A Mouse in the House

It started with cheese in the sink. Someone had left a few pieces of grated cheddar on that black rubbery piece that leads down to the disposal. The cheese was stuck, so I had to pull the rubber thing out of the disposal to clean it. This is a dangerous thing to do, not because of the sharp parts in the disposal but because the rubbery thing has a nasty underbelly that gets gunk stuck to it.

For this purpose, I have a toilet brush. Be assured the toilet brush has never been used in a toilet. But it’s the right size and shape for cleaning a disposal. I keep this brush under the sink in the kitchen. I reached to the back of the cabinet behind the trash can and grabbed the toilet brush. As I did so, I noticed stuff on the floor of the cabinet.

I typically find napkins that didn’t make it into the trash can and a variety of crumbs under the sink. But this time, I saw Oreo crumbs. That was odd because I haven’t bought Oreos in a while.

Or were they Oreo crumbs? My advice: if you have not bought Oreos and you see black crumbs in your cabinet, close the cabinet door. Go play the piano or put on your bathing suit and run in the sprinkler. Do anything else, but don’t think about the black crumbs because they were probably not crumbs.  They were probably left by an animal. These “crumbs” are more commonly known by their scientific name, rodentus poopus, or “mouse droppings.”

There was a mouse in our house.

This was not our first mouse infestation. The previous time occurred in 2018.  A few mornings in a row, my cat, Rory, crouched by the refrigerator and stared at the floor. Rory the Cat’s sense of smell is much better than yours and mine. Rory the Cat looked at me and said, “What is wrong with your nose? Don’t you smell the mouse under the fridge?”

There ensued a psychological battle between cat and mouse. The mouse was perfectly safe under the fridge. Rory the Cat could not get even a paw in the small space. But after three days of my cat staring at the space under the fridge, the mouse succumbed to the pressure.

The mouse shrieked, “I can’t take it anymore!” and ran out. The chase was on. Rory the Cat caught up to the mouse and snatched it up in his teeth. I was rooting for the mouse because the cat is well fed on a diet of cat-food-from-a-bag, so he didn’t need a mouse meal. Rory the Cat set the mouse down for a moment – maybe to adjust his grip? — and the mouse was off again.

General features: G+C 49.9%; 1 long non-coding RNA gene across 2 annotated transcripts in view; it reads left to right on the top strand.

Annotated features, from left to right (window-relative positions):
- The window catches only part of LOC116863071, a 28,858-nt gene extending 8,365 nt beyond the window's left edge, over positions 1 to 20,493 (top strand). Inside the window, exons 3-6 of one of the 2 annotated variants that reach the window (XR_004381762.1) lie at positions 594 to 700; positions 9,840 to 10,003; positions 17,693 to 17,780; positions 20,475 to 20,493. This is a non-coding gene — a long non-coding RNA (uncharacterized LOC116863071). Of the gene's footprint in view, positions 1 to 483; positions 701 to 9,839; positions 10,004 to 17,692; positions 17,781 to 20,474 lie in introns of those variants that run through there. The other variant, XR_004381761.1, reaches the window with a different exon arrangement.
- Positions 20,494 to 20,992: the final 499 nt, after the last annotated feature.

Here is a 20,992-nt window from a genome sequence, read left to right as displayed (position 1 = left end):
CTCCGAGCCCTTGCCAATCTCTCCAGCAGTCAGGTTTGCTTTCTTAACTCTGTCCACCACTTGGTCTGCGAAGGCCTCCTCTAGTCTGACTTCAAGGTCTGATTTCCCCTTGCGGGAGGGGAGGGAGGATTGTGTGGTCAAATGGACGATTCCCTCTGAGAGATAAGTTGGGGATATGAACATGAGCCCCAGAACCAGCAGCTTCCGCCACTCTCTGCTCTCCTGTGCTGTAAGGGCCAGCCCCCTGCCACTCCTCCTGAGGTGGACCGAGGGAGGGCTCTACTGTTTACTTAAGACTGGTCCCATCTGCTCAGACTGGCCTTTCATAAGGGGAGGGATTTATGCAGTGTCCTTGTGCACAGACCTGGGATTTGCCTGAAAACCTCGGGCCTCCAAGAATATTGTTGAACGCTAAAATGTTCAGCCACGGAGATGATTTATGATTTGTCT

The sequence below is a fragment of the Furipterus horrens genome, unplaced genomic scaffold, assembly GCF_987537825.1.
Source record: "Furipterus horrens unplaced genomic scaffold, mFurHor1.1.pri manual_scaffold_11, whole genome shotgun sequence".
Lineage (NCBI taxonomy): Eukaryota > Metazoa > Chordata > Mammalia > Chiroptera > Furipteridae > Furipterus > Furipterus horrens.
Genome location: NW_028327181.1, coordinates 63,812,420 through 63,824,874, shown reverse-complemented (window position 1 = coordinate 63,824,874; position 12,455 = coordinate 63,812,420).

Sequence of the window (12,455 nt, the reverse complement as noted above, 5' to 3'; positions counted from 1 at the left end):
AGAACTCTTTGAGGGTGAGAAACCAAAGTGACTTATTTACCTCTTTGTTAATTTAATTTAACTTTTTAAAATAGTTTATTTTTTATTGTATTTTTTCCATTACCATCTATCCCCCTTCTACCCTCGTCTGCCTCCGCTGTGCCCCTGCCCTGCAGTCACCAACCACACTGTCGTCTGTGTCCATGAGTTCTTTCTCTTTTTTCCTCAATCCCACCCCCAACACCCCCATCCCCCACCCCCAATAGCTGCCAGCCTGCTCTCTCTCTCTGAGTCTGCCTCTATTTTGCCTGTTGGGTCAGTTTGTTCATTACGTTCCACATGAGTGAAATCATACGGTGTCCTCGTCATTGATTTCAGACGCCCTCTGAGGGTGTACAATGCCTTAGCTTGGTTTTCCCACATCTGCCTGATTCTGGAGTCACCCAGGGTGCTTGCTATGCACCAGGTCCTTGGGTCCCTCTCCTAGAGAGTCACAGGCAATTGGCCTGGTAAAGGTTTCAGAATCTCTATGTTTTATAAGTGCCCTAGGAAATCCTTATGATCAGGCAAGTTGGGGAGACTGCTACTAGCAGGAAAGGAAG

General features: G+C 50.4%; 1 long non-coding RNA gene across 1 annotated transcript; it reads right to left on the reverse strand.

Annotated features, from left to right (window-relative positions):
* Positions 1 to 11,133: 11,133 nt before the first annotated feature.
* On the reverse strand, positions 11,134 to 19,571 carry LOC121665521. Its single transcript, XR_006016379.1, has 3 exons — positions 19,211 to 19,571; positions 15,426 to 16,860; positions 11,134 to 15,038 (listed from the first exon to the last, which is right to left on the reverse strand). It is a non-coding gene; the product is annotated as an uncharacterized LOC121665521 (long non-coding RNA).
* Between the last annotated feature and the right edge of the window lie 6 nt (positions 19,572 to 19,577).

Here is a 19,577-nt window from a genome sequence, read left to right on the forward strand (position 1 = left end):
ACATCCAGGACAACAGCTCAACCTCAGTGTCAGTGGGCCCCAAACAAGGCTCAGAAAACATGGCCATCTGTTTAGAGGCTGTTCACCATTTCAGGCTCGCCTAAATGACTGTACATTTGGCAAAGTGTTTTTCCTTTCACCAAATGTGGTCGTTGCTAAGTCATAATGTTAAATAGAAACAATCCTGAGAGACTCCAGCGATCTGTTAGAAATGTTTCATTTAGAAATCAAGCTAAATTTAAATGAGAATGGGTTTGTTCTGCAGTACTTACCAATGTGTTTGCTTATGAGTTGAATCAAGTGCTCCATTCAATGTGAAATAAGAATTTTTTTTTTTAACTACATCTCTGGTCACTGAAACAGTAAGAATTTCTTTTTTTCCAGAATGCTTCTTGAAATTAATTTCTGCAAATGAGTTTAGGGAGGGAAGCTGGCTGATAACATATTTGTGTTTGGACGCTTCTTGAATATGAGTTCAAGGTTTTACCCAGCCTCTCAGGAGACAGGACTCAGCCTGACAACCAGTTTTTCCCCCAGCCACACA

The mouse was not my enemy, but we humans did not want to find part of a mouse in the house later on, so we got involved. We whacked the mouse with a golf club. The mouse lay very still. It’s hard to tell if a mouse is dead or merely stunned after you hit it with a five iron. My husband used a shovel to deposit the mouse in the backyard.  

Fast forward to June 2021. The current episode started three days ago when I found mouse droppings (not Oreo crumbs) under the sink.

Then last night at 10 p.m., I heard a ruckus in the den. Rory the Cat was dashing about in a corner behind a recliner.

“Oh, crap,” I said, not as an expletive but because I figured the cat had found the source of the droppings. Rory the Cat backed out from the space between the end table and the recliner with a mouse in his teeth. I yelled for my daughter because I knew she wouldn’t want to miss this drama. But once again, Rory the Cat dropped the mouse. The mouse scampered under the sofa where it was safe. I wanted to go to bed, so I put Rory the Cat in the garage and left the mouse alone.

My daughter and I went to bed. Our bedrooms are upstairs. The mouse was downstairs.

“It’s a good thing mice can’t climb stairs,” said my daughter.

“Yes, it is,” I said. It was unlikely the mouse would climb fourteen stairs and make its way into our bedrooms. Besides, I’m not afraid of mice.

That’s what I told myself as I stuffed bath towels into the crack at the bottom of my bedroom door.

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